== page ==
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  HOME | Argentina

Travel Companion Tells of Experiences That Molded Che Guevara

BUENOS AIRES – On the eve of the 50th death anniversary of Ernesto “Che” Guevara, his friend Carlos Ferrer, or Calica, in an interview with EFE, recalled their journey together through South America and how it changed his life and molded the character of the iconic Argentine revolutionary.

In 1953, when Calica was 24 – one year younger than Che – both of them traveled through Bolivia, Peru and Ecuador, surviving on very little money.

These experiences, recounted in Ferrer’s book “De Ernesto al Che” (From Ernesto to Che) has been re-published this year by the Marea publishing house as “Los viajes del Che por Sudamerica” (Che’s travels through South America) to mark the 50th year of Che’s death.

The two had met, when Carlos, now 88, was barely three years old, in Alta Gracia, a small village in the mountains in Cordoba province, where the Guevara family had moved to facilitate asthma treatment for their child by Calica’s father, a renowned doctor.

In the conservative environment of the village, the two families – who shared similar progressive worldviews and sympathy for the republicans in the Spanish Civil War – forged a quick friendship.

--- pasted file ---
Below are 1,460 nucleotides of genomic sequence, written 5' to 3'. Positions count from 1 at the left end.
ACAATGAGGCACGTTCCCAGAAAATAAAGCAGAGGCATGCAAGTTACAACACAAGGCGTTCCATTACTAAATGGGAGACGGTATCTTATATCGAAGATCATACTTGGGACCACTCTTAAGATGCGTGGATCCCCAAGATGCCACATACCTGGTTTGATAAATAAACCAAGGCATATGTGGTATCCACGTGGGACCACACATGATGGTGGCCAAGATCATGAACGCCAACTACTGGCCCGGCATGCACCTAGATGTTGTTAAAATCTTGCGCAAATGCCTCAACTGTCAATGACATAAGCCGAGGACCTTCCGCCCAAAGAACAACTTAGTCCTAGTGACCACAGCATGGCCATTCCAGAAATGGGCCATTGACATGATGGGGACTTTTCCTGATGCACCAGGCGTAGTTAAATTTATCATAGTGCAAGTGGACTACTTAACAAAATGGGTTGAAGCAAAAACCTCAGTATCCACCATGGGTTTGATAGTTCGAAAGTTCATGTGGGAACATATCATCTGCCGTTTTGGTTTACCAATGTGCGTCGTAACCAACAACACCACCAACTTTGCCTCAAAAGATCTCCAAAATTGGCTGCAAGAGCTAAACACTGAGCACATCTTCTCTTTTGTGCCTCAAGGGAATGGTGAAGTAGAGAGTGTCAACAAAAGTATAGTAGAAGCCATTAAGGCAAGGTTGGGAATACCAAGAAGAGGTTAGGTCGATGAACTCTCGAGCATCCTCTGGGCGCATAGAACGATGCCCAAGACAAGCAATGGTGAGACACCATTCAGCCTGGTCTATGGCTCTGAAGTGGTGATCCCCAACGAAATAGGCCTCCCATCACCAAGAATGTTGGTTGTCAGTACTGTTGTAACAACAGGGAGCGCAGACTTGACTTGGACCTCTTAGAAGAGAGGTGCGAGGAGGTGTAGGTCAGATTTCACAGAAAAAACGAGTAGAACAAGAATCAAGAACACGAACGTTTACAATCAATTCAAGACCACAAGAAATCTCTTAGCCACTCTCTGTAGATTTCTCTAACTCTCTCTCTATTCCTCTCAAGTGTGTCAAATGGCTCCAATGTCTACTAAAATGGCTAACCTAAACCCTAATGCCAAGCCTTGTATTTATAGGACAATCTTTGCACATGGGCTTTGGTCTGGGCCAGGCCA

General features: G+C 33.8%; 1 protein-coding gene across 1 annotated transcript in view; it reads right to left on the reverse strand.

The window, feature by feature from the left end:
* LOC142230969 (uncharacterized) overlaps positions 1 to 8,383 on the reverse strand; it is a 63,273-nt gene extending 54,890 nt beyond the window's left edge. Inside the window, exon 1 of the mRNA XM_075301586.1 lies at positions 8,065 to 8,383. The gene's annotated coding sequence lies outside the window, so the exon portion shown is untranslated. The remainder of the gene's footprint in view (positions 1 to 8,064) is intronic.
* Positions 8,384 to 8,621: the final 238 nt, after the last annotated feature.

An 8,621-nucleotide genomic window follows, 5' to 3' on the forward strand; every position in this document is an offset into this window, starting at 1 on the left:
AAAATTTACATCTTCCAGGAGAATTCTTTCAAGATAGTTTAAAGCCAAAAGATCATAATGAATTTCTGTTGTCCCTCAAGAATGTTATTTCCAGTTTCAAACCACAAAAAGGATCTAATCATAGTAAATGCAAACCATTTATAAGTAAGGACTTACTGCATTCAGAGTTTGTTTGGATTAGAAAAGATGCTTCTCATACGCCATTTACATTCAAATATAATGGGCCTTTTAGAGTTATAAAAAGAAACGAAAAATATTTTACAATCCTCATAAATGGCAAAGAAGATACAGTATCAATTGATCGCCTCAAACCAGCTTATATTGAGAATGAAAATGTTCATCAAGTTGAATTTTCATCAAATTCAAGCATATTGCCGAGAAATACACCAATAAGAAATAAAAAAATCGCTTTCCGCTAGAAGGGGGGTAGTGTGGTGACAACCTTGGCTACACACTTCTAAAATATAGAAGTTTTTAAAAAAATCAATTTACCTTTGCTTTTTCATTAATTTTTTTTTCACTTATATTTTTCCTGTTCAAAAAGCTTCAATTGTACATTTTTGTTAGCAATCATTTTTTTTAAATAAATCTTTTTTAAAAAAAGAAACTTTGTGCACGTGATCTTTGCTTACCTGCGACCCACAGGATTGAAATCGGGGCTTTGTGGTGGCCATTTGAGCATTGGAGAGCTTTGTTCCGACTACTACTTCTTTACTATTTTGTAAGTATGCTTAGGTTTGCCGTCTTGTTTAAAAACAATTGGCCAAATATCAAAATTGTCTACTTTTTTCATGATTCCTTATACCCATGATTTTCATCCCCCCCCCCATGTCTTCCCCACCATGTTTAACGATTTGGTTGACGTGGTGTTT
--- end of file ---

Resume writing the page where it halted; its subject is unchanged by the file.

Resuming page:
Years later, looking more for work than adventure, the young men left for Venezuela, hitching rides on passing trucks, enjoying the luxury of a bed with clean linen “once or twice, and by chance.”

However, as Calica said, the dictatorships, poverty and indigenous conflicts that they came across in their travels molded Che’s character.

The two separated in Ecuador when Carlos was offered a job with a local football team, and Che carried on toward the north, along a path that would finally lead him to Fidel Castro.

Ferrer’s first reaction to the news of Che’s death was disbelief and he could only accept it when the Cuban government confirmed the news.

“He was carrying an injured companion. Ernesto could have saved himself, like the others. But...,” Calica said, recounting the story of the capture of his friend on Oct. 8, 1957 in Bolivia and his execution a day later.

Ferrer believes the legacy of Che lives on especially among leftist governments that have proliferated in Latin America in recent times.

“In this political change, Che and his ideas are present,” he said.

He has also, finally, made his peace with the way his friend has ended up a consumerist icon.

“At least they remember Che,” he said.

 

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